A new policy brief released by NextGen Policy, a social justice advocacy organization, and Compton College upholds the college as a model for how other California community colleges can address food and housing insecurity on their campuses.
The brief, released Tuesday, outlines a variety of ways Compton College has sought to ensure students have access to food and housing, including having students fill out a single form to convey all their needs rather than requiring them to go to multiple offices for help, and employing a director of student basic needs and success.
Compton College also partnered with the Coalition for Responsible Community Development, a community organization in South Los Angeles, to start a program offering monthly rental subsidies to students between September 2020 and January 2022. Before getting the subsidies, 42.9 percent of the students in the program reported being homeless at some point in the past year. After students received aid, the percentage of those students experiencing homelessness fell to 29.4 percent.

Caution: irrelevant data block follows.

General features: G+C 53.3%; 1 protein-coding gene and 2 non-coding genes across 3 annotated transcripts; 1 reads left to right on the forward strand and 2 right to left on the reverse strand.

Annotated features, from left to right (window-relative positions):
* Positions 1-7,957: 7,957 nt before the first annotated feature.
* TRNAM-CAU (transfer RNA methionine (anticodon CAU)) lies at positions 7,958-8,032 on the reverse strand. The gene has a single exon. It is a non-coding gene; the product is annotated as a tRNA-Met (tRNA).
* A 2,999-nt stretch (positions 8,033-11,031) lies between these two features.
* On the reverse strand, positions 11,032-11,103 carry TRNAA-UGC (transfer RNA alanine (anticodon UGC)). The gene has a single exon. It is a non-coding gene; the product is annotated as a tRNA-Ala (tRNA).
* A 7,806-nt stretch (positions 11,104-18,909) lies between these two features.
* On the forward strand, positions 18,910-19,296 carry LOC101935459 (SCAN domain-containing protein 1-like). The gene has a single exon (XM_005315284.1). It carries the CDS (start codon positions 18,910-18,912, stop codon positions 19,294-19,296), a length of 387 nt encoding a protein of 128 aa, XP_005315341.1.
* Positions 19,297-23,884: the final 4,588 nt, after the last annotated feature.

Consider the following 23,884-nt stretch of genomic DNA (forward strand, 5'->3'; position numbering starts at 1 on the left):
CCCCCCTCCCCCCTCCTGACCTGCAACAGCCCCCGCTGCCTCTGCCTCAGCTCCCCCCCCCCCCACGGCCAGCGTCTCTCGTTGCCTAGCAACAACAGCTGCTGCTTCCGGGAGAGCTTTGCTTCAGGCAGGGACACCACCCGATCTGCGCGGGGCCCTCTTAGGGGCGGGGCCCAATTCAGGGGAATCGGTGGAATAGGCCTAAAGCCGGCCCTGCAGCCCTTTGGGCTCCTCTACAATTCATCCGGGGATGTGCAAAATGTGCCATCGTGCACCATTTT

Among other supports, the college also increased the number of students participating in CalFresh, the food benefits program for low-income Californians, by 10 percent through a data-sharing agreement with the Los Angeles Department of Public and Social Services. The agreement enables the department to contact consenting students interested in the program.
“By taking a comprehensive, data-driven approach, while also listening to our students to learn precisely what they need, we can assist in their success,” Keith Curry, president and CEO of Compton College, said in a press release. “Students cannot pursue their education successfully if they are worrying about their next meal or wondering where they will sleep each night.”
The brief includes recommendations for other colleges, including disaggregating student data by race and gender to assess student support needs, identifying and advocating for federal and state funding to address student basic needs, and prioritizing basic needs in campus budgeting processes.
“Effective student support programs must always consider meeting each student’s basic needs, including: the cost of food, housing, transportation, institutional debt and affordable access to the Internet,” Arnold Sowell Jr., executive director of NextGen Policy, said in the release. “And, without question, resources that support student basic needs helps to ensure that all California students thrive academically.”